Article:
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As the Civil War continues to rage, America's president struggles with continuing carnage on the battlefield as he fights with many inside his own cabinet on the decision to emancipate the slaves.

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Won 2 Oscars. Another 108 wins & 242 nominations. See more awards »

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Storyline

In 1865, as the American Civil War winds inexorably toward conclusion, U.S. president Abraham Lincoln endeavors to achieve passage of the landmark constitutional amendment which will forever ban slavery from the United States. However, his task is a race against time, for peace may come at any time, and if it comes before the amendment is passed, the returning southern states will stop it before it can become law. Lincoln must, by almost any means possible, obtain enough votes from a recalcitrant Congress before peace arrives and it is too late. Yet the president is torn, as an early peace would save thousands of lives. As the nation confronts its conscience over the freedom of its entire population, Lincoln faces his own crisis of conscience -- end slavery or end the war. Written by Jim Beaver <jumblejim@prodigy.net>

Plot Summary | Plot Synopsis


Motion Picture Rating (MPAA)

Rated PG-13 for an intense scene of war violence, some images of carnage and brief strong language | See all certifications »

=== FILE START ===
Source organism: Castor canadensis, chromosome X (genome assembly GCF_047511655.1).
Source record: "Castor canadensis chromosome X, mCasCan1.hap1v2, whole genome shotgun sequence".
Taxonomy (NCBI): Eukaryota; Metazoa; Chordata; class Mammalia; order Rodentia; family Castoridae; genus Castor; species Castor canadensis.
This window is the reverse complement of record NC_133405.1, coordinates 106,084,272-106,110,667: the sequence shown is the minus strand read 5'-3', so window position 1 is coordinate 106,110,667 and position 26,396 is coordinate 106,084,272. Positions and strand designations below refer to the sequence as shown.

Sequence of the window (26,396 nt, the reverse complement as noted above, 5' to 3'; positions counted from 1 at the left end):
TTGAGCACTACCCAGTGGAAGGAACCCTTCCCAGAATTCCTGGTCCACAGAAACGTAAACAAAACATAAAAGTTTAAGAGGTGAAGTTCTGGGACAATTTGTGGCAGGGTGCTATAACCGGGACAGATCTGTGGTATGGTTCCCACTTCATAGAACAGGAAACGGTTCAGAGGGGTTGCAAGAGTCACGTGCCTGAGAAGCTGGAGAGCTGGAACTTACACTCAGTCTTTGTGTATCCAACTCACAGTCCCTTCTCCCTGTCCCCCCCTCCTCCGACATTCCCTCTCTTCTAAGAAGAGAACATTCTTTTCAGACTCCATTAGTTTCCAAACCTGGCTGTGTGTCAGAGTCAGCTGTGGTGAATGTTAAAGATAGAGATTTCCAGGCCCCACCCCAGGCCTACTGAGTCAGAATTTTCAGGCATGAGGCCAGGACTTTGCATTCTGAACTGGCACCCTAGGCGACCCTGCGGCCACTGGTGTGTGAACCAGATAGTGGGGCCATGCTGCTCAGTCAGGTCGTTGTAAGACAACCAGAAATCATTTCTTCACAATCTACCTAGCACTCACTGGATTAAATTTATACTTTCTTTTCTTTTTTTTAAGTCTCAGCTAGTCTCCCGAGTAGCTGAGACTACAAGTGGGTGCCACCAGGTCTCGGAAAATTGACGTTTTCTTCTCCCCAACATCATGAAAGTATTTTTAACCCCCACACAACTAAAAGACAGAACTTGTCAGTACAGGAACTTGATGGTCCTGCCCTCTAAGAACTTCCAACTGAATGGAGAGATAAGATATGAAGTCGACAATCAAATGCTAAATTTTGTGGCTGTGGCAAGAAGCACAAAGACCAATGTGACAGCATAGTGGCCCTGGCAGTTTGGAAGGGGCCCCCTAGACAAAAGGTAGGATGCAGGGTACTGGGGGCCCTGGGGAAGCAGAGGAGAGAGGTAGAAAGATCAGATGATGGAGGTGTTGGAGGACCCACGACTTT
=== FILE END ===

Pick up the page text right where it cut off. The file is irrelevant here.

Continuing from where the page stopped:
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Release Date:

16 November 2012 (USA)  »

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Box Office

Budget:

$65,000,000 (estimated)

Opening Weekend:

$944,308 (USA) (9 November 2012)

Gross:

$182,204,440 (USA) (19 April 2013)
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2.35 : 1
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Did You Know?

Trivia

History buffs have frequently pointed out parallels between the lives (and deaths) of Abraham Lincoln and John F. Kennedy. The two men were elected to the Presidency 100 years apart (1860, 1960). Lincoln took it upon himself to end slavery, while Kennedy's time in office was marked by the Civil Rights Movement. Both men had southern Vice Presidents named Johnson. Lincoln was shot at the Ford's Theatre by an actor named John Wilkes Booth. Kennedy was riding in a Ford Lincoln Mercury when he was shot by Lee Harvey Oswald, who hid out in a movie theatre. This film adds three more similarities to the mix: it was produced by Kathleen Kennedy, features Tommy Lee Jones, who also appeared in JFK (1991), and both movies were scored by John Williams. Daniel Day-Lewis appeared in Gandhi (1982) with Martin Sheen, who played John F. Kennedy in Kennedy (1983). Sally Field played Sheen's wife in The Amazing Spider-Man (2012). JFK's actual sister Jean Kennedy Smith appears in cameo as "House of Representatives - Woman Shouter". See more »

Goofs

In 1863, Secretary of War Edwin Stanton "commissioned" Tad Lincoln an artillery 2nd lieutenant. In the film, Tad wears the uniform of an infantry lieutenant colonel, outranking his brother, Captain Robert Lincoln, by two grades. See more »

Quotes

Preston Blair: I went to Richmond to talk to traitors, to smile at and plead with traitors, because it'll be spring in two months, the roads'll be passable, the spring slaughter commences.
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Crazy Credits

No opening credits except for the main title. See more »

Connections